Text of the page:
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Editor,—We report a case of infective endocarditis occurring after nasal piercing.
A previously well 14 year old girl presented three weeks after nasal piercing and metal stud insertion. After insertion she developed progressive ‘flu’ like symptoms with fever, myalgia, headache, nausea, and vomiting. Examination revealed a normally developed girl who was pyrexial (39.4°C) and uncomfortable, with suprapubic and epigastric tenderness.
Examination of her cardiovascular system demonstrated no abnormality.
Investigations showed a neutrophil leucocytosis, a raised C reactive protein and erythrocyte sedimentation rate. Blood and urine cultures were taken. Because of her persisting abdominal pain a laparoscopy and appendicectomy were performed and showed no abnormalities.
Despite treatment with flucloxacillin, cefotaxime, and metronidazole she proceeded to rigor. Nasal swabs and blood and urine cultures repeatedly grew Staphylococcus aureus despite appropriate antibiotic treatment.
Subsequently she developed signs of focal septic embolisation and an echocardiogram was performed, revealing a large vegetation on the anterior leaflet of the mitral valve with no evidence of valvular incompetence. The size of the vegetation1 and the blood culture results indicating the likely infecting organism to beS aureus. A diagnosis of infective endocarditis was made and she was treated with high dose flucloxacillin and vancomycin. Subsequently she developed clinical signs of mitral regurgitation confirmed on echocardiography. She developed an allergic rash to flucloxacillin and treatment was changed to vancomycin alone for the last three weeks of her six week treatment. The mitral valve vegetation decreased in size after treatment but she was left with minor degree of mitral incompetence evident clinically and echcardiographically.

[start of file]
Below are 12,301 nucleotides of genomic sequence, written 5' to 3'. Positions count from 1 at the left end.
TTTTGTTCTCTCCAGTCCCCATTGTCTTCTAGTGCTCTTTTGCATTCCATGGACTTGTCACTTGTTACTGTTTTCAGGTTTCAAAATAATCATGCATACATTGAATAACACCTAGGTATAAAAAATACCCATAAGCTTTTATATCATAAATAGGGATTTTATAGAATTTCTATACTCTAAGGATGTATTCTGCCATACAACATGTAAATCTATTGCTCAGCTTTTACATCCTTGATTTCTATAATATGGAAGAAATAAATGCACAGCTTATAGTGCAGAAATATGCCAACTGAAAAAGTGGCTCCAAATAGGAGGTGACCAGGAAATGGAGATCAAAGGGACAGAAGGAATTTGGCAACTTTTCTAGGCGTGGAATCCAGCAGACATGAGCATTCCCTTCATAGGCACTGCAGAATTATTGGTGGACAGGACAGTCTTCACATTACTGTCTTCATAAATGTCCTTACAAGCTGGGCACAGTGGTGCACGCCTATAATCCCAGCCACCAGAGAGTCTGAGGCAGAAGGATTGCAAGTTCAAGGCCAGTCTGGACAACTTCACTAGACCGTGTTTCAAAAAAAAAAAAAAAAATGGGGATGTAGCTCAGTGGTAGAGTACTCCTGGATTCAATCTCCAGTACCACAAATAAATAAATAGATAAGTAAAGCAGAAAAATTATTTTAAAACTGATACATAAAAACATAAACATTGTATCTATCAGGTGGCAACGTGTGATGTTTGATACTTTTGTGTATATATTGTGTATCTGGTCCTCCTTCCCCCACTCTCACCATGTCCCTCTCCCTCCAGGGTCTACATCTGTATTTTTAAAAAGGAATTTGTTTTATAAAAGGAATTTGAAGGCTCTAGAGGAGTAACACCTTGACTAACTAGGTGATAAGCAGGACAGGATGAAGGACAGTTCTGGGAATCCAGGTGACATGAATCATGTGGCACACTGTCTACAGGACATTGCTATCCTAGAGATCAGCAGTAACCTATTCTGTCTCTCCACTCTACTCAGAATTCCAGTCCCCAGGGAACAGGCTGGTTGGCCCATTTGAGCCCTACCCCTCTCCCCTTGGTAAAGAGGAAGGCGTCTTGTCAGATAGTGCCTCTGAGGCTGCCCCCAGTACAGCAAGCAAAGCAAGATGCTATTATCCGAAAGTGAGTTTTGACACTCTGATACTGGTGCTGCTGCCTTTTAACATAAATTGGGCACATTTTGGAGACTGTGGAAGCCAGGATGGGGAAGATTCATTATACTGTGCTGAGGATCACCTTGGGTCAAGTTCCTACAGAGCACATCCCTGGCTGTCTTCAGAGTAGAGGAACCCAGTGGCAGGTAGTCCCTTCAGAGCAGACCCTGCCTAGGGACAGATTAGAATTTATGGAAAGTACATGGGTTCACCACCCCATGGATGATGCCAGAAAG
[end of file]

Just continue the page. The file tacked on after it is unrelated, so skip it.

Infective endocarditis due to S aureus in the absence of an underlying cardiac defect is uncommon.2 In vitro studies have demonstrated the ability of S aureus to induce a tissue factor promoting adherence to valve endothelium, altering host responses and partially protecting from antimicrobial treatment resulting in a prolonged bacteraemia.
Initial treatment of infective endocarditis comprises intravenous benzylpenicillin and gentamicin. If staphylococcal infection is confirmed then flucoxacillin is added and treatment continued for six weeks, using vancomycin in cases of penicillin allergy.2
Nasal carriage of S aureus renders piercing of this area more likely to result in infective endocarditis, however piercing of any mucous membrane may result in bacteraemia and infective endocarditis.
We report for the first time infective endocarditis arising after nasal piercing in a person with a structurally normal heart, and emphasise the importance in excluding this diagnosis in patients with a persisting pyrexia after recent invasive adornment.
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